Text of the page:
Grant Aldan Implores You — Cheer Up
Morehead, Ky.’s Grant Alden is the co-editor of No Depression magazine, the premiere voice of roots music in the United States. However, they recently made the announcement — to a swirl of press, radio interviews, etc. — that the print edition will be no more after this June. The magazine not only had a unique voice, it had a unique look: it was meant to seem like a ‘zine that would be left around a 1950s-60s body shop. It’s a tough world for publishing, but there are plans to keep it online at www.nodepression.net. You can even listen to MP3’s of artists currently featured there.
Graffiti: Are you hanging in there, with the end of the print edition of No Depression?
Alden: Yes. I’ve had longer to live with the idea than our readers have.
Graffiti: What artists or bands would you say ND had a hand in “making?”
Alden: “Making?” I guess I don’t quite know what that means anymore. If it means climbing the commercial ladder to platinum albums, nobody. If it means finding some size of audience … the obvious choice is Whiskeytown, who we wrote about in our first issue. We’ve been advocates for acts like Steve Earle, Allison Moorer, the Drive-By Truckers, Rodney Crowell, Gillian Welch, Lucinda Williams and lots of artists who might not have been written about anywhere else. Maybe they sold some CDs, maybe they didn’t. They made music worth hearing.
Graffiti: Are you contemplating, personally, going in another direction?
Alden: I have no idea what’s next. That’s OK. Nature abhors a vacuum and we have a dirty house.
Graffiti: Are you from Morehead originally?
Alden: No. I’m from Seattle, originally, spent something like 36 years there. Left after grunge for L.A. to get out of debt from an art gallery I started after leaving a music magazine there called “The Rocket.” It’s gone, too. Not my fault, that one. Left L.A. after 16 months because L.A. and I were wrong for each other. Moved to Nashville. Met a gal from Morehead (she was publisher of the first ND book). Got married. Had a child. Some other stuff happened, but we ended up moving to Morehead four years ago.
Graffiti: You’ve had to travel a lot for business. Why is staying in eastern Kentucky. important to you?
Alden: I’ve actually traveled less than I thought I would. High-speed Internet has its virtues. And I’ve seen a ton of music over the last 30 to 35 years. I still love it, but I no longer need to be out four or five nights a week. I’ve seen just about everybody alive I really want to see. Not quite everybody, though. Staying here is important because this — oddly enough — feels like home. It’s a good place to raise our daughter. I like the people here, and the fact that what I do is singularly unimportant to most of them. What I did. Whatever.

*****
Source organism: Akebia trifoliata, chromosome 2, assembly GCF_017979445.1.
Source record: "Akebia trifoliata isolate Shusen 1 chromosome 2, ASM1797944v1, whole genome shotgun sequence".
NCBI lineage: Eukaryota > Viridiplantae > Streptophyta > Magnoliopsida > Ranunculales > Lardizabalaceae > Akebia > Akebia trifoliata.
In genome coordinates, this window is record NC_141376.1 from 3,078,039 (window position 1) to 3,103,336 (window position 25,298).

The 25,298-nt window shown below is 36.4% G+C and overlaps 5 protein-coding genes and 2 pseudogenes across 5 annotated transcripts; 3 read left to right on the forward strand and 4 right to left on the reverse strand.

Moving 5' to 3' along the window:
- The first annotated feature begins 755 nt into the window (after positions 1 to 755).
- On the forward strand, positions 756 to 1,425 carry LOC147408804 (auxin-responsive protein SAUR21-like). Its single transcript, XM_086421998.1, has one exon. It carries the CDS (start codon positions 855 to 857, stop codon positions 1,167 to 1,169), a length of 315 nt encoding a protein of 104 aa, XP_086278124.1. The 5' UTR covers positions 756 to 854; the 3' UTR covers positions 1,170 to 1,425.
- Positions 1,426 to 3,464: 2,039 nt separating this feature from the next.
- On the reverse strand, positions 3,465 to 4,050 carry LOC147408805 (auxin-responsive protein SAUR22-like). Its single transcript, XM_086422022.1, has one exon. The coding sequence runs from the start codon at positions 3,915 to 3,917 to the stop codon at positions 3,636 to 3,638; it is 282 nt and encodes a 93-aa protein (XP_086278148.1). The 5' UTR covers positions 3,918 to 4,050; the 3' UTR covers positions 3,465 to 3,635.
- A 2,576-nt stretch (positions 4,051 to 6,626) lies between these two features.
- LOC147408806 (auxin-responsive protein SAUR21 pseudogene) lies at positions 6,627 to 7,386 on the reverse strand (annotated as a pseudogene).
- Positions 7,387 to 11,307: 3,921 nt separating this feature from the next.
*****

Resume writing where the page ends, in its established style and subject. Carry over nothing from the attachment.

Graffiti: Who are your favorite artists from eastern Kentucky, West Virginia, southeast Ohio?
Alden: I have no sense of direction, and though I understand where people are from is important here, it’s not something I think about.
Graffiti: ND is an Americana/roots mag. Are there other kinds of music you enjoy, but don’t write about?
Alden: I like music. I don’t like opera and musical theater. Rap and metal speak to people who live differently than I do. After that … for fun, I spin old (black, mostly) gospel at home, and sometimes I write to classical music. But I came from grunge. It’s all music.
Graffiti: Do you play any instruments?
Alden: No. I had six years of piano and a bit over a year on banjo. I have no rhythm. It’s a fatal flaw. And I can’t sing, not even a lick. My daughter hits me when I sing, and she’s right to do so.
Graffiti: What places do you like to haunt around home? What do you do for fun?
Alden: I work from home. I rarely leave home, except to go down to the Fuzzy Duck and CoffeeTree Books, adjoining businesses my in-laws own. Fun … hmmm … perhaps I’ve worked too much these last years. More seriously, I help some with the garden, which is nothing I know about, follow sports, and occasionally make a little sawdust. My work really has been my hobby as well, though. And I will miss that. And relish it, perhaps. It will change the relationship in all sorts of ways.
Graffiti: You also have a strong visual sense — as strong as your musical preferences — as you have noted in your experiments with typefaces, formats, commercial art, etc. Does that ooze into your personal life?
Alden: I used to have an art gallery. Briefly. Its failure is on our walls.
Graffiti: Indie artists have a hell of a time making a living. Why is Nashville spewing out crap when there’s more interesting stuff out there?
Alden: Get off Nashville. Great music is made there, just not by the machine. But the machine has made that music possible, in various ways. Why the marketplace disagrees with me constantly … I cannot say.
Graffiti: Outlaw country musicians were never anything much to look at. Why do we care what musicians look like these days?
Alden: I give up. I don’t.
Graffiti: What do you think about the record companies going after downloaders?
Alden: Horse left the barn. They goofed up when they went digital and didn’t count the cost. They thought it was easy money, repackaging music again.
Graffiti: Some mags have sought out an existence as a non-profit — like Oxford American. Is that something you’d ever be interested in?
Alden: I think the marketplace has voted us off the island. Oddly enough, I believe in the marketplace. I would never want our magazine to become an opera company. Though I suppose there’s always a chance it might.
Graffiti: Do you get an ungodly number of CDs, or do you still travel to seek out new talent?
Alden: I probably have 500 here in the to-be-listened to stack. Which sounds better than it is.
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